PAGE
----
They started the evening at the river park, because college kids were having a keg party down there. They weren’t old enough to go to a kegger, but it was dark and raining, and it’s not like the college kids were checking for ID or anything. So these guys got a little liquid courage into each other before they started their plan. And this was the plan: they’d take the car, and drive slowly around the block of the high school gym, watching. And if they saw a girl out in the rain and crying, they’d do rock/paper/scissors to decide which of them was going to try to pick her up.

It wasn’t a great plan, obviously. I guess senior boys who’ve been drinking down at the river aren’t always the brightest.

Well, the night got darker and wetter and colder, and the guys just kept driving around the block, looking in the parking lot, watching for girls, when finally they saw one: a pretty girl, in a pretty pink party dress—one of those retro vintage dresses, with all the foofy stuff in the skirt, and shoes dyed to match. And there she was: standing in the rain in that pretty dress, crying as if her heart was breaking.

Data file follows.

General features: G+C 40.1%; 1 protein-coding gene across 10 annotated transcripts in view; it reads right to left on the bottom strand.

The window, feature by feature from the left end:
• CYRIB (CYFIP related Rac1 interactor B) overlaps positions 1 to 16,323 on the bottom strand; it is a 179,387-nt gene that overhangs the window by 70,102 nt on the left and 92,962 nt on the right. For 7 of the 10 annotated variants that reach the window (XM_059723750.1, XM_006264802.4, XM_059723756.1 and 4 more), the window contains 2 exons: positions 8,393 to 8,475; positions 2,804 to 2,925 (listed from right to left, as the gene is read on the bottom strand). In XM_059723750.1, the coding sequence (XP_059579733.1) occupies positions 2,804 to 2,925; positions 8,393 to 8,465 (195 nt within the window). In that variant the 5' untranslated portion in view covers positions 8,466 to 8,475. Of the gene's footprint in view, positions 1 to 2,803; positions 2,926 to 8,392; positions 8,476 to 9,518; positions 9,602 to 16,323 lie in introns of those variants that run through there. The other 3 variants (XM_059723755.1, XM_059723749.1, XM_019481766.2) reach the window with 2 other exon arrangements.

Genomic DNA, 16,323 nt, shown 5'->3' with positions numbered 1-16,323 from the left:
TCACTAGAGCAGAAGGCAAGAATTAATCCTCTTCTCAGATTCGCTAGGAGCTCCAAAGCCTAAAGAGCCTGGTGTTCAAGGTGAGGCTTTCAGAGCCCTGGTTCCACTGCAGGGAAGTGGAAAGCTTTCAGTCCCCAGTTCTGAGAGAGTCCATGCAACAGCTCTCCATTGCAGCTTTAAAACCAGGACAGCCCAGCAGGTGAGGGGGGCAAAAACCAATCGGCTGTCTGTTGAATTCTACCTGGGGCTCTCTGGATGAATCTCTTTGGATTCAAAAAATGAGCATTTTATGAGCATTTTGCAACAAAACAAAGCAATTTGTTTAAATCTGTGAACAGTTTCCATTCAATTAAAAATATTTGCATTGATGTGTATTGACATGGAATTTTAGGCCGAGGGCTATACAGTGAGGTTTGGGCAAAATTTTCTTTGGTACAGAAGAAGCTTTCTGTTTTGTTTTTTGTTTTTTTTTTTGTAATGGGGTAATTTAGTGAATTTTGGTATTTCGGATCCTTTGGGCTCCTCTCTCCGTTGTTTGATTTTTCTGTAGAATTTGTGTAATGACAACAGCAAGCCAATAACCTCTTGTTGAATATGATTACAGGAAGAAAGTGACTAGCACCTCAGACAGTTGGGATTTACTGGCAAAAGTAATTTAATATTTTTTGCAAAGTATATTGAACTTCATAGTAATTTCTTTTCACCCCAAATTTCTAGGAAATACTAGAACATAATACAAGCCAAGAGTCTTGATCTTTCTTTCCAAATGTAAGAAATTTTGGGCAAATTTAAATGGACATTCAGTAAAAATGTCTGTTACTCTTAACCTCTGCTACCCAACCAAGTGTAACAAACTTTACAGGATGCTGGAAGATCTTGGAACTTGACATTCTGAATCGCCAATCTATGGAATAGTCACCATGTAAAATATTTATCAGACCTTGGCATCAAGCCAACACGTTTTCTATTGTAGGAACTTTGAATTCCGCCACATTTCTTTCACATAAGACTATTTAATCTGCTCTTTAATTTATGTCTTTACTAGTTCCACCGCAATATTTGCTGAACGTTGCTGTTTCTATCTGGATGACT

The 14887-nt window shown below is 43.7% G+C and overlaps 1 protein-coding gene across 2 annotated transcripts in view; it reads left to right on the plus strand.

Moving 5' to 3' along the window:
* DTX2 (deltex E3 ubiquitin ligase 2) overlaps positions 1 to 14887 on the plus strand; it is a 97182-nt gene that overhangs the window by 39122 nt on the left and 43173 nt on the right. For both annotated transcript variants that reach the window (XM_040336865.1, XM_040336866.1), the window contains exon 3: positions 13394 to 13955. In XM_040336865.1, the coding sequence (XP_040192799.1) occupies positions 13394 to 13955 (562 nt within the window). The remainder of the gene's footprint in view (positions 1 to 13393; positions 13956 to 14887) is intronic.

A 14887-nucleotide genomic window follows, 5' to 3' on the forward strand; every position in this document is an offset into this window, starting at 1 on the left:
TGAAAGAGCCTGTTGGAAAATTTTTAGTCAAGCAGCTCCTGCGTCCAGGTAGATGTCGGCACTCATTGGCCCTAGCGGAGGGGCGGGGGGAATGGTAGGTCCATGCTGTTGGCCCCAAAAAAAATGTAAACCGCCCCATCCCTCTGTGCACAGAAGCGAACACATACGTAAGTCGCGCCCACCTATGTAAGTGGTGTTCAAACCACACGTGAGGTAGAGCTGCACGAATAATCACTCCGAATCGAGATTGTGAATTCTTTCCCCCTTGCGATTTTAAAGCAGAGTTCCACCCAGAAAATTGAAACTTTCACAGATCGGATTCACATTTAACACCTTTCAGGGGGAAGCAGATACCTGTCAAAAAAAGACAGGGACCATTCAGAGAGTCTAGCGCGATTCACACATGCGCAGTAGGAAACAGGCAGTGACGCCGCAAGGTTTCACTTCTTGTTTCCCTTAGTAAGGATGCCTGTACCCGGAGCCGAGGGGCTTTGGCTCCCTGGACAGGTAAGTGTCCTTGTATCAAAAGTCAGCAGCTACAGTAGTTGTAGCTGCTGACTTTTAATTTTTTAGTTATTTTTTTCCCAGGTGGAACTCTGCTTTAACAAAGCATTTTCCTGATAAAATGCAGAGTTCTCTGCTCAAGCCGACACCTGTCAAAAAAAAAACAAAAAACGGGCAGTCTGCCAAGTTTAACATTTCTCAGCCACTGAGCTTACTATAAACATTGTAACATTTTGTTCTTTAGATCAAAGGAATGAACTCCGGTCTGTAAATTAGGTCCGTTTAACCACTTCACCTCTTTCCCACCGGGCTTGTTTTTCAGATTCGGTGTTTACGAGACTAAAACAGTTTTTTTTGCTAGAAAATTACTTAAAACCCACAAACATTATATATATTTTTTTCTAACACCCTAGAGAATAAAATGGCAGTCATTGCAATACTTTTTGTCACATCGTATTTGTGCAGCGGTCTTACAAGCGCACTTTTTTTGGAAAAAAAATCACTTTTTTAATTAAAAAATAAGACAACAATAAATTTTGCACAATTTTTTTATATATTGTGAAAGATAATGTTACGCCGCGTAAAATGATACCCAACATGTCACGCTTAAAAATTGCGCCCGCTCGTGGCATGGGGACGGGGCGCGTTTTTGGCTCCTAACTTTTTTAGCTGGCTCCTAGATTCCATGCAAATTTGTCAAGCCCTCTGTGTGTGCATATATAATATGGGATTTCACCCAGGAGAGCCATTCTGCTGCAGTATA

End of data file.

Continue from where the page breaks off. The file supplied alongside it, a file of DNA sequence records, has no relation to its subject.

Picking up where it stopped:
The guy in the passenger seat won the rock/paper/scissors, so he jumped out of the car when they got near the girl. “Hey, honey,” he said in his kindest voice, “What’s wrong?”

“I just broke up with my b – b- b- boyfriend!” wailed the girl, “and everything is horrible now!”

“Well, hey, that’s just a terrible thing,” said the boy. “I can’t imagine anybody breaking up with a pretty girl like you. Hey, I don’t have a tux or anything, but I’ve got my suit jacket in the car. Do you want me to take you back into the dance?”

But the girl didn’t want to go back into the dance. She was crying too hard to make much sense, and her makeup was a mess, but finally the guy got her to allow him to give her a ride home. He wrapped his suit coat around her shoulders and helped her into the back seat. Then he got into the front passenger seat—he didn’t want to rush her, you know?—and away they drove.